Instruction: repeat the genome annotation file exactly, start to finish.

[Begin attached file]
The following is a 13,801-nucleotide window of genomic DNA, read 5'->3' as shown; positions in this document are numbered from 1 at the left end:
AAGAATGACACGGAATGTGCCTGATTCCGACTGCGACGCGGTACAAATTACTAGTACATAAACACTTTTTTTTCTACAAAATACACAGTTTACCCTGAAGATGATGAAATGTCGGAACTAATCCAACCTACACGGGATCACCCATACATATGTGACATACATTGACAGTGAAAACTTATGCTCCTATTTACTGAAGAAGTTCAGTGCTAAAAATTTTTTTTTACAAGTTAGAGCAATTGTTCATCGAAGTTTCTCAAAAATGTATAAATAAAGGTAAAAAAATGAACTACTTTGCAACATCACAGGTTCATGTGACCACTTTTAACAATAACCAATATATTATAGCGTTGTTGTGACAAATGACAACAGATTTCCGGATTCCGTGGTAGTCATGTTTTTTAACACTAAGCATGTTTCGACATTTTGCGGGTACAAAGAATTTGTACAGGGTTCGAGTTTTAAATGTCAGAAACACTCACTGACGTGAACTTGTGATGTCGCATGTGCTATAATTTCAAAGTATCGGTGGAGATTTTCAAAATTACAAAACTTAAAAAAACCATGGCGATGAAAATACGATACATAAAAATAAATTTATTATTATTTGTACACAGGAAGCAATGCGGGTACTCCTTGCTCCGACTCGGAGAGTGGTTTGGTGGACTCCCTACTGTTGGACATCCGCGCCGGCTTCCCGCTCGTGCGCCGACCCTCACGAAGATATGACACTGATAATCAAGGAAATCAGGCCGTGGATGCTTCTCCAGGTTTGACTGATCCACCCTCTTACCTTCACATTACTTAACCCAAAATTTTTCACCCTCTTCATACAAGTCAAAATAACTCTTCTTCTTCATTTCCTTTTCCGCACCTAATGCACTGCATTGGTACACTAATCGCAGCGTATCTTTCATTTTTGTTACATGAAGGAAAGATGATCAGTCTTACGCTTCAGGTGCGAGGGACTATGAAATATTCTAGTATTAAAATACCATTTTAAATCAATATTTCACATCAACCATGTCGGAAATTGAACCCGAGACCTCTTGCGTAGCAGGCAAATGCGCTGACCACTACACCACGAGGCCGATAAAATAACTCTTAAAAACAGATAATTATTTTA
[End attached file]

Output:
The following is a 13,801-nucleotide window of genomic DNA, read 5'->3' as shown; positions in this document are numbered from 1 at the left end:
AAGAATGACACGGAATGTGCCTGATTCCGACTGCGACGCGGTACAAATTACTAGTACATAAACACTTTTTTTTCTACAAAATACACAGTTTACCCTGAAGATGATGAAATGTCGGAACTAATCCAACCTACACGGGATCACCCATACATATGTGACATACATTGACAGTGAAAACTTATGCTCCTATTTACTGAAGAAGTTCAGTGCTAAAAATTTTTTTTTACAAGTTAGAGCAATTGTTCATCGAAGTTTCTCAAAAATGTATAAATAAAGGTAAAAAAATGAACTACTTTGCAACATCACAGGTTCATGTGACCACTTTTAACAATAACCAATATATTATAGCGTTGTTGTGACAAATGACAACAGATTTCCGGATTCCGTGGTAGTCATGTTTTTTAACACTAAGCATGTTTCGACATTTTGCGGGTACAAAGAATTTGTACAGGGTTCGAGTTTTAAATGTCAGAAACACTCACTGACGTGAACTTGTGATGTCGCATGTGCTATAATTTCAAAGTATCGGTGGAGATTTTCAAAATTACAAAACTTAAAAAAACCATGGCGATGAAAATACGATACATAAAAATAAATTTATTATTATTTGTACACAGGAAGCAATGCGGGTACTCCTTGCTCCGACTCGGAGAGTGGTTTGGTGGACTCCCTACTGTTGGACATCCGCGCCGGCTTCCCGCTCGTGCGCCGACCCTCACGAAGATATGACACTGATAATCAAGGAAATCAGGCCGTGGATGCTTCTCCAGGTTTGACTGATCCACCCTCTTACCTTCACATTACTTAACCCAAAATTTTTCACCCTCTTCATACAAGTCAAAATAACTCTTCTTCTTCATTTCCTTTTCCGCACCTAATGCACTGCATTGGTACACTAATCGCAGCGTATCTTTCATTTTTGTTACATGAAGGAAAGATGATCAGTCTTACGCTTCAGGTGCGAGGGACTATGAAATATTCTAGTATTAAAATACCATTTTAAATCAATATTTCACATCAACCATGTCGGAAATTGAACCCGAGACCTCTTGCGTAGCAGGCAAATGCGCTGACCACTACACCACGAGGCCGATAAAATAACTCTTAAAAACAGATAATTATTTTA